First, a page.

July 9, 2004
In praise of the Possessory Titles Bill

by Andrew Cummings

The Possessory Titles Bill is designed to enable persons who are in “factual possession of an exclusive and undisturbed nature of a piece or parcel of land in Saint Vincent and the Grenadines for a continuous period of 12 years or more accompanied by the requisite intention to possess the said land…” to apply to the High Court for a declaration of legal title thereto. {{more}}
An analysis of the procedure will be done when the bill, currently being debated in parliament, becomes an Act. As a result, this piece deals only with the beneficial effects of the proposed Act

The Beneficial Effects
At present, in order to obtain a possessory title, a person makes a declaration at the land registry that he/she is in undisturbed and exclusive possession of a piece or parcel of land for a continuous period of 12 years or more, paying rent to no one among other things. That is deemed to be sufficient. But is it? Put in its best light this declaration is essentially a self-serving statement, untested for its truthfulness and requiring no corroboration or back-up evidence. In fact, one could go to the land registry at the Court House and make a statutory declaration that he/she is the owner of “Singer” building in Kingstown. That statutory declaration is then registered and given a number, although demonstrably untrue. So it is, there are thousands of such possessory titles extant in Saint Vincent and the Grenadines, some true, some untrue. For this reason, these declarations have no commercial or legal worth. As a consequence banks and other lending institutions do not take them as security for loans neither do potential purchasers accept them as a grounding good legal title.

The New Bill
The new bill seeks to address these problems by enacting a detailed and comprehensive process through which a declarant/applicant has to go before getting possessory title through the court.
On account of the limits of time and space, the social, economic and other benefits of the new Possessory Titles Bill are listed hereafter:
1) It is common knowledge that Vincentians generally are driven to own their own land and house. The obtaining of title from the court will imbue a sense of pride and an aura of confidence in the title holder.
2) The title holder will be able to use his deed as securtiy for loans relating to a variety of objectives, including educational needs, health, home building, agricultural and/or business purposes. Hitherto his so-called possessory deed had no purchase power whatsoever.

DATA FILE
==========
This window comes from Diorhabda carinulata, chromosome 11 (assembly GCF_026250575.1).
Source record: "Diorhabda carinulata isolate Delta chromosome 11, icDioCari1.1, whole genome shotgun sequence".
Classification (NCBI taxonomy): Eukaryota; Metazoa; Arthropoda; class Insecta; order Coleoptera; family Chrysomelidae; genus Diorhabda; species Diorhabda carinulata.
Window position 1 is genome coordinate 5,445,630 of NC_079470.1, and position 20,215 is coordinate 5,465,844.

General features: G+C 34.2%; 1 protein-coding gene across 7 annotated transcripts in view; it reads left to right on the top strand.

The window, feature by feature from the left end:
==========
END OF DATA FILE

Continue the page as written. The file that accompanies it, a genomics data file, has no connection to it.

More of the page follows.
3) Business, generally, will be a beneficiary. Banks will be called upon for loans; house builders, architects and artisans in the construction field will get employment; surveryors will be in demand; insurance companies will be patronised; manufacturers and hardware stores among others will get business; and solicitors will be provided with legal work. In short, the multiply effect will run through the entire economy and virtually all Vincentians will be beneficiaries
4) The quieting of succession resulting from the certainty of legal title removes the scope for unending disputes virtually assuring peace of mind to the title holder and his successors where this issue is concerned.
Although title to land under this bill is obtained by adverse possession for a period of 12 years or more (among other things), there is nothing in this bill that is adverse to the broad interests of Vincentians.

The Next Urgent Step
Since conquest in 1763, our system of registration of titles to land has not changed. In order to do a title check for the purposes of passing property on sale or certifying title for mortgage purposes, one is required to go back a period of 60 years to establish a proper root of title. The title check is done at the land registry where documents have long been either effaced, torn, missing, written upon or illegible. As a result, everybody agrees that checking title is akin to a nightmare. Most other Caribbean islands have long dispensed with this antiquated system and have instituted instead nation-wide land registration and titling programmes, the chief charactersistics of which are:
Title checks are facilitated by instantly obtaining at the land registry a blue print of the history of the title being searched. Quite naturally this speeds up the process ten fold thereby enabling mortgages and related documents to be done in a timely and efficient manner. It goes without saying that the business community benefits greatly as a result.
Government insures all titles subject to overriding interest and so provides a cushion in the event of title defects.
The land registration and titling programme is an expensive undertaking but is an urgent imperative in this day and age so that we may have a modern system of land records and land rights. The process also involves a systematic survey of all parcels and a process of title ajudication. Is it possible for us to approach the United Nations Development Programme or USAID to obtain the $20 million US required for the project?
Let’s start the debate and process going as the matter shrieks out for urgent attention.